Longtime Montgomery Resident Pleads Guilty to Distributing Child Pornography Over the Internet
Montgomery, Alabama - “The hidden monster of child pornography strikes all parts of this country and people in all walks of life, including people in the Middle District of Alabama as shown by Frederick Ball Matthews, 48, of Montgomery, Alabama, pleading guilty to distribution of child pornography,” announced George L. Beck, Jr.. Matthews appeared in federal district court and pled guilty to a one-count felony information charging him with distributing child pornography over the internet. In a plea hearing held before United States Magistrate Judge Walker, Matthews admitted that during a six-month period in 2010 he used a computer and a peer-to-peer file sharing software application knowingly to distribute more than 600 child pornography images to other individuals.
The federal investigation of Matthews began in the first half of 2010, when the Department of Homeland Security, Assistant Attaché in Toronto, Canada, received information from the Toronto Police Service – Child Exploitation Section that an internet account traceable to Matthews was making thousands of child pornography images and videos available for download. At around the same time, Matthews’ account was snagged in two other, wholly independent, undercover operations conducted by agents with the Federal Bureau of Investigation in Rochester, New York, and Miami, Florida. Between the three investigations, officers observed Matthews’ computer hosting for download many thousands of images and videos of children being sexually abused.
In June 2010, agents with Homeland Security Investigations (HSI) executed a federal search warrant at Matthews’ Montgomery residence, seizing two computers and numerous electronic storage devices. A subsequent forensic analysis found over 200,000 images and over 8,000 videos of child pornography spread across one computer, two external hard drives, and a USB flash drive – a collection that ranks among the largest ever prosecuted in the Middle District of Alabama. The National Center for Missing and Exploited Children reviewed Matthews’ collection and was able to identify the children depicted in over 5,000 images and nearly 1,500 videos. From the outset of the investigation, Matthews agreed to cooperate with law enforcement and confessed that he had been trading child pornography over the internet for several years.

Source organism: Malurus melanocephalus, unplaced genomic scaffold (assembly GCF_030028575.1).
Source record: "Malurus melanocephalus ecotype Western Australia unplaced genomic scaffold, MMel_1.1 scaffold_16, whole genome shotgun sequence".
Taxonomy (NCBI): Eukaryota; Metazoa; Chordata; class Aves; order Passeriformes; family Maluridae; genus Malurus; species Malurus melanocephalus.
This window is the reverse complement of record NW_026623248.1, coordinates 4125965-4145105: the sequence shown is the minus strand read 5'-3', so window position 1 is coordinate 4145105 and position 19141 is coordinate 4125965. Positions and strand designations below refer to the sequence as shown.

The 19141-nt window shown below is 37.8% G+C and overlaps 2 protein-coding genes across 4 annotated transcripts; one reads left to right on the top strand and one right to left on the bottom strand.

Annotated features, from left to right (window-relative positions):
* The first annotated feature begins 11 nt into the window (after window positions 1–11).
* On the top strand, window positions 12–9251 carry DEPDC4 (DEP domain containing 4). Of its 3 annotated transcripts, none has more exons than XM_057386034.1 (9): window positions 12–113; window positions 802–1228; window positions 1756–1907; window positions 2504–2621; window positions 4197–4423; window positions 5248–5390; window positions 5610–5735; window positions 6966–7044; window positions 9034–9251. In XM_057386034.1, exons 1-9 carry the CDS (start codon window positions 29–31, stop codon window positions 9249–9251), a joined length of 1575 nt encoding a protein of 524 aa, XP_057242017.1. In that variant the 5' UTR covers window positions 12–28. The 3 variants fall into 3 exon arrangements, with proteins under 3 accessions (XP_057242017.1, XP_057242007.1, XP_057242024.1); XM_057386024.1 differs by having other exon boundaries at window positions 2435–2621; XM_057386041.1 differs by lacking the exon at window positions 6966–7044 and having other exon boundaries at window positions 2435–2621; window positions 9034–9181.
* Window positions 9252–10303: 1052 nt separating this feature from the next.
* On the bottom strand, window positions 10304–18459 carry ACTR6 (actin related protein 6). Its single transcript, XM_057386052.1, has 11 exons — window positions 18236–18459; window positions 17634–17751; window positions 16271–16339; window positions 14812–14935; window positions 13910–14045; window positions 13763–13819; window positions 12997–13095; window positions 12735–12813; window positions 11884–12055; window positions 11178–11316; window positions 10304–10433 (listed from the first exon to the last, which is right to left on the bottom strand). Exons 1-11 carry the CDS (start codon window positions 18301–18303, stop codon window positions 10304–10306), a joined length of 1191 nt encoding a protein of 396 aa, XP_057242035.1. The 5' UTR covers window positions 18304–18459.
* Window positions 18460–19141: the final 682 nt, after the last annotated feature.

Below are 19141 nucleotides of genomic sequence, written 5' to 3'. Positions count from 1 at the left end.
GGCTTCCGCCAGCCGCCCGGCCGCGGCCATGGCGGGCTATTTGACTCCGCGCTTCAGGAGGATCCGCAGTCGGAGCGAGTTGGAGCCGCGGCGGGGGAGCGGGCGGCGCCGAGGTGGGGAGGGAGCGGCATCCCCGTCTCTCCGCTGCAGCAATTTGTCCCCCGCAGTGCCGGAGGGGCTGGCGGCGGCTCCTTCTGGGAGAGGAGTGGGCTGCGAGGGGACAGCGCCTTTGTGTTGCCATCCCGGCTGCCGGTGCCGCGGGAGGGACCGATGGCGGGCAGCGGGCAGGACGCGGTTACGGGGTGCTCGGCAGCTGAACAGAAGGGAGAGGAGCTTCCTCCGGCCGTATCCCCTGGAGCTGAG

As a result of his conviction, Matthews faces a maximum possible penalty of 20 years imprisonment, a $250,000 fine, and a lifetime term of supervised release. A date for Matthews’ sentencing has not been set.
As part of his negotiated plea agreement with the United States, Matthews has agreed to be sentenced in accordance with the advisory United States Sentencing Guidelines, to include more than five years in prison and a lifetime term of supervised release. Matthews’ conviction also requires that he register as a convicted sex offender. The United States sought to detain Matthews at the conclusion of his plea hearing, but after considering argument and evidence from both sides, Judge Walker allowed Matthews to remain out on bond under certain restrictive conditions, including that he not access the internet or have unsupervised contact with children and that he remain under home confinement with GPS electronic monitoring.
This case was investigated by agents in the Montgomery field office of the Department of Homeland Security – Homeland Security Investigations, with assistance from the Toronto Police Service – Child Exploitation Section, the Federal Bureau of Investigation – Rochester, New York, and the Federal Bureau of Investigation – Miami, Florida. Forensic analysis was provided by Michael B. Trotter with the Office of Prosecution Services, Alabama District Attorneys’ Association. Assistant United States Attorney Nathan D. Stump is prosecuting the case.
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